Sizing Up Ancient Brains

    Hominid brain evolution is supposed to have started out slowly and steadily in our apelike ancestors, picking up steam only when our genus, Homo, appeared 2 million years ago. But one surprisingly large ancient skull has lately put a wrench in this model: the massive cranium of a 2.6 million year old South African australopithecine known as Mr. Ples. One published report put his cranial capacity at 600 cubic centimeters (cc)—bigger than the brains of some of the first members of our own genus. “The implications for models of brain evolution were profound,” says Glenn Conroy, a paleoanthropologist at Washington University School of Medicine in St. Louis, Missouri.

    But at the meeting, after using modern biomedical imaging tools to measure Mr. Ples's cranium, Conroy and colleagues revealed a new estimate for his brain size: about 513 cc. That's decidedly larger than the roughly 385-cc brains of chimpanzees but smaller than estimates for early Homo brains—about 640 cc—and much smaller than modern human brains at about 1350 cc. Mr. Ples's revised brain size puts the slow, early expansion model back on firmer footing. But Conroy warns that it still may be vulnerable: He suspects that the brain capacity of several hominids has been overestimated—and that brain size didn't expand until later in human history. If so, “this has dramatic implications for the big picture of brain evolution,” says paleoanthropologist Dean Falk of the State University of New York, Albany. “We'll have to rethink the early stages.”

    Paleoanthropologists' view of hominid brain evolution starts about 3.5 million years ago, with members of A. afarensis, the species that includes the famed “Lucy.” Although Lucy and her brethren walked upright, their brains averaged about 413 cc, only slightly larger than a chimpanzee's. But between 3 million and 2 million years ago, two new species of more robust australopithecines—A. africanus in south Africa and A. boisei in east Africa—appeared, and their brain vaults were thought to be slightly larger. Excluding Mr. Ples, the largest of his kind, A. africanus brains have been reported to average about 440 cc; A. boisei brains were thought to be about 463 cc, with some later members of the species weighing in as high as 500 to 530 cc.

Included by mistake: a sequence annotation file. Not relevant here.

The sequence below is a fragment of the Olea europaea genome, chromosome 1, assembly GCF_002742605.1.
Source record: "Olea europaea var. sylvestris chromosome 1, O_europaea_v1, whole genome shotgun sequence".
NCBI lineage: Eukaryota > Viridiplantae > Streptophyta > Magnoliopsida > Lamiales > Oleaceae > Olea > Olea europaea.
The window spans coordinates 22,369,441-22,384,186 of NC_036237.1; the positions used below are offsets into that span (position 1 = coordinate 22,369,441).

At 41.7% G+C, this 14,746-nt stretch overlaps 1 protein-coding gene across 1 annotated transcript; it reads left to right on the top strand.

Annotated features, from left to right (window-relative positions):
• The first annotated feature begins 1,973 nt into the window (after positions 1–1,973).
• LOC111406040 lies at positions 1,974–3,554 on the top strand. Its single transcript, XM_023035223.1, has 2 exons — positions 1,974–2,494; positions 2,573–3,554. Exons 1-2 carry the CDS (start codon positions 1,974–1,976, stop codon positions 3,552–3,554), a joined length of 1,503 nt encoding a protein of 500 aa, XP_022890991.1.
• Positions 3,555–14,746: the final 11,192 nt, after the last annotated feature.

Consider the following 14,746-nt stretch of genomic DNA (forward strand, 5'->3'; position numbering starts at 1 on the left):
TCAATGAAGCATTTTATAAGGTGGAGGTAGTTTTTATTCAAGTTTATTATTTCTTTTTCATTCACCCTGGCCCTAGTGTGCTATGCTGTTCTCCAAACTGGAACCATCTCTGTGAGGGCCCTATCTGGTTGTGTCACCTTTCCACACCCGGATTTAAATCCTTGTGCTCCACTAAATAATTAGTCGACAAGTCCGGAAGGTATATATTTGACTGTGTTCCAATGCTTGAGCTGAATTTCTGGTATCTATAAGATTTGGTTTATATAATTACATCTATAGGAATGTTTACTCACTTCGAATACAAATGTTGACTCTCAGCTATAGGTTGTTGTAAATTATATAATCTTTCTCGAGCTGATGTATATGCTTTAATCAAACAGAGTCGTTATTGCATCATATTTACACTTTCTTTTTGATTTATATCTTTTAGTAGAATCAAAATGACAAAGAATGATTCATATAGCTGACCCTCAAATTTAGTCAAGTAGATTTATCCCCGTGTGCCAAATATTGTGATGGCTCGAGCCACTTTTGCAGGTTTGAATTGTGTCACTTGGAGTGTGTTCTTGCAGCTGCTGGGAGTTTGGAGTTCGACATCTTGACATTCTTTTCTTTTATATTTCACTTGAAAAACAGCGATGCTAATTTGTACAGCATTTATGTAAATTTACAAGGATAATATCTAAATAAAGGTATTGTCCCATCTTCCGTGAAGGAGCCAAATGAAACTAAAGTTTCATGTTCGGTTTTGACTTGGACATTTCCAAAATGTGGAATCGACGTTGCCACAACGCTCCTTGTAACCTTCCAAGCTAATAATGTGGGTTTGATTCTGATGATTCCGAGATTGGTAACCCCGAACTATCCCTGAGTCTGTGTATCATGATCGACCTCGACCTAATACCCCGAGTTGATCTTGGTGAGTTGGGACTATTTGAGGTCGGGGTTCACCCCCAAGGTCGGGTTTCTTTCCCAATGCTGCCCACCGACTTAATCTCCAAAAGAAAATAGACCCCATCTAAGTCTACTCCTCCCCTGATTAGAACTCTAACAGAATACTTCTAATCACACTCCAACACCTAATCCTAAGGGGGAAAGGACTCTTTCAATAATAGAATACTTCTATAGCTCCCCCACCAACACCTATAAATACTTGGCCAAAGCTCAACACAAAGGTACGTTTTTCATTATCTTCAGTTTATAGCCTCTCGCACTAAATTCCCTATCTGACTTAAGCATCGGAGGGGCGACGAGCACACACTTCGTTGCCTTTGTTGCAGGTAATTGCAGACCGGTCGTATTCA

This gradual increase spawned the leading model of early brain evolution. Researchers concluded that our ancestors' brains began to expand with A. africanus, who therefore may have had the capability to make tools or use rudimentary language. But they thought the major leap in brain size didn't come until 2.3 million years ago, with the appearance of Homo habilis, which has an average brain capacity of 640 cc, says paleoanthropologist Phillip Tobias of the University of Witwatersrand in Johannesburg, South Africa. The data behind this model stem from only a few dozen fossils, however, so one skull could change the picture. If Mr. Ples (also known as STW 505) indeed had a cranial capacity of 600 cc, one of the traits thought unique to Homo—big brains—would also be found in australopithecines.

    To settle the issue of the size of Mr. Ples's brain once and for all, Conroy traveled to South Africa to perform computerized tomography (CT) scans of the skull. Working on his computer in St. Louis, he then reconstructed a virtual three-dimensional model of the skull and calculated its internal volume. The answer of 513 cc surprised him, so he joined forces with anthropologists Horst Seidler and Gerhard Weber at the University of Vienna, who create physical models in resin from computer models. They got similar measurements. And with their computer-generated resin model, they also used the traditional method of measuring the volume of water inside the brain case—and again got the same result. “It's very reassuring that virtually identical results were given by the old and new methods,” says Tobias, a co-author on Conroy's paper.